Stenospermation ulei is a product of northern South America.  Here, however, it is strutting its stuff in the KEW gardens, London. Click to see big picture (428x480 pixels; 85 KB)
This interesting fruit from the genus Dieffenbachia is seldom noted in the vast majority of the species that are pressed into use as house plants.  Here in Nicaragua, D. aurantiaca can be its natural self.  Also found in Costa Rica, it is betimes known as Dumb Cane, as anyone foolish enough to try and eat it will loose their voice to calcium oxalate crystals. Click to see big picture (621x480 pixels; 96 KB)
The slight patterning in leaves such as this natural Dieffenbachia have been encouraged by horticultural techniques into a world of strange patterns suited to house plant sales. Click to see big picture (640x470 pixels; 113 KB)
In the Jatun Sacha Reserve near Tena, Ecuador, the fruiting body of Dieffenbachia harlingii opens up.  It seems unconcerned that its name is considered to be "unresolved".
Surely one of the strangest Araceae is Dracontium gigas.  Not only is the leaf pattern very odd for the genus, but the stem (right) is actually just one huge, rolled up leaf.  Confined to Nicaragua and Costa Rica. Click to see big picture (640x439 pixels; 131 KB)
The Alismataceae or Water Plantain Family is a small group of roughly 100 species, although it has given its name to the botanical order Alismatales which contains the giant arum genus.  There are a few wet-foot species from the family of note in Central America.  
There are about 30 species of Sagittaria, which are generally referred to as Arrowheads, although not all have leaves of this form.  This appears to be the common Broadleaf Arrowhead, Sagittaria latifolia, although the triangular stem is unsettling.  If it is, the range is from south Canada to northern South America. Click to see big picture (640x439 pixels; 116 KB)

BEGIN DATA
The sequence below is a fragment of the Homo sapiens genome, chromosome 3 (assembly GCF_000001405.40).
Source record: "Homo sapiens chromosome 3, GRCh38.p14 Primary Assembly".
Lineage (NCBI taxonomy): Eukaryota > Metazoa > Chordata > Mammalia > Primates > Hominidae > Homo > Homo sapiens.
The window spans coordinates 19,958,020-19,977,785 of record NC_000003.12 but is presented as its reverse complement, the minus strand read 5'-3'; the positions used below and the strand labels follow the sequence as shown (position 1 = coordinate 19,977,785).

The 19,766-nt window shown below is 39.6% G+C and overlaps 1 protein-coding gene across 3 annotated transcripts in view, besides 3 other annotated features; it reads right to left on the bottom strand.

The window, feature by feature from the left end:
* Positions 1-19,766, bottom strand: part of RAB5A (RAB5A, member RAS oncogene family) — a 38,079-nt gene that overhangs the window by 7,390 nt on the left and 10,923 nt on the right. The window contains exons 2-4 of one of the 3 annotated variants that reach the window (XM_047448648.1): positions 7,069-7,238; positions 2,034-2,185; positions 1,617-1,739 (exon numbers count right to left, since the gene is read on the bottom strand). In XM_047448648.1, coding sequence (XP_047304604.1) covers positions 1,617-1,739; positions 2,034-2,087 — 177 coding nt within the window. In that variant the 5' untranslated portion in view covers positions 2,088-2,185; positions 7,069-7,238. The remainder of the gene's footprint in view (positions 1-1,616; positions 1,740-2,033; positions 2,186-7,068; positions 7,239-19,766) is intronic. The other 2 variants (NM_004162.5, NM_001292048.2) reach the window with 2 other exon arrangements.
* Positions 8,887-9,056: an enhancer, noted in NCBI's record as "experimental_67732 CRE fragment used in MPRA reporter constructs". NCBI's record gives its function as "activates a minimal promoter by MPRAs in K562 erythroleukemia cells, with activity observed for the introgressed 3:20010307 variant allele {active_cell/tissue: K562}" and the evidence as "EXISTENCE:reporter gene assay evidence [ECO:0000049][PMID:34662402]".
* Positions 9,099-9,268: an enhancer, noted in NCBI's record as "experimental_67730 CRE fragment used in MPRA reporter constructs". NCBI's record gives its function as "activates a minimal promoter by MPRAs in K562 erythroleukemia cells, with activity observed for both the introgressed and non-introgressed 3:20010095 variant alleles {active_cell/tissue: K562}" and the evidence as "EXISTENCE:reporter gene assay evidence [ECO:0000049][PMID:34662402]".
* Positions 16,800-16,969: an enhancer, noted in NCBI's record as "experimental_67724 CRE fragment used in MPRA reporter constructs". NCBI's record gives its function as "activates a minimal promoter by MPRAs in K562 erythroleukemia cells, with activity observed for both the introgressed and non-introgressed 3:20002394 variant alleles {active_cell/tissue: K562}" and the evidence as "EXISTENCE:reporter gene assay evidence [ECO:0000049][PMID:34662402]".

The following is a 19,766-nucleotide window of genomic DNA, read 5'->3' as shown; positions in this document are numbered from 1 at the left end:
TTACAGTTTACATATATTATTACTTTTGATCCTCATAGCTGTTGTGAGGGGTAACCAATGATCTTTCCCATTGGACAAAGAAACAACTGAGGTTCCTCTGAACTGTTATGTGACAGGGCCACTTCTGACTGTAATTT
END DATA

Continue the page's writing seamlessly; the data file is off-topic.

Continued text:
Sagittaria lancifolia is found from southern US to northern South America, and it is sometimes called Bulltongue Arrowhead, and with other species is referred to as Duck Potato.  It has a large, edible root, once of great importance to indigenous cultures.  Female flowers are green, male yellow. Click to see big picture (640x447 pixels; 80 KB)
More colorful is the Giant Arrowhead, Sagittaria montevidensis.  This appears in temperate zones of both North and South America, but is also found in scattered locations in Central America, perhaps planted for obvious reasons. Click to see big picture (557x480 pixels; 98 KB)
Limnocharitaceae is the Water Poppy Family of only eight aquatic species.  This is Limnocharis flava.  It is really an Asian by origin, but has been widely planted, likely because it is edible, and it is very weedy.  This is from near Manizales, Colombia, but it pops up throughout Central America.  Click to see big picture (640x462 pixels; 77 KB)
From the same small family, Hydrocleys nymphoides.  It is one of the Water Poppies for which the family is named, now scattered in water systems throughout the warmer areas of the western hemisphere.  In part this is due to escaping from aquatic gardens.  Amapola del Aqua in Spanish. Click to see big picture (640x477 pixels; 101 KB)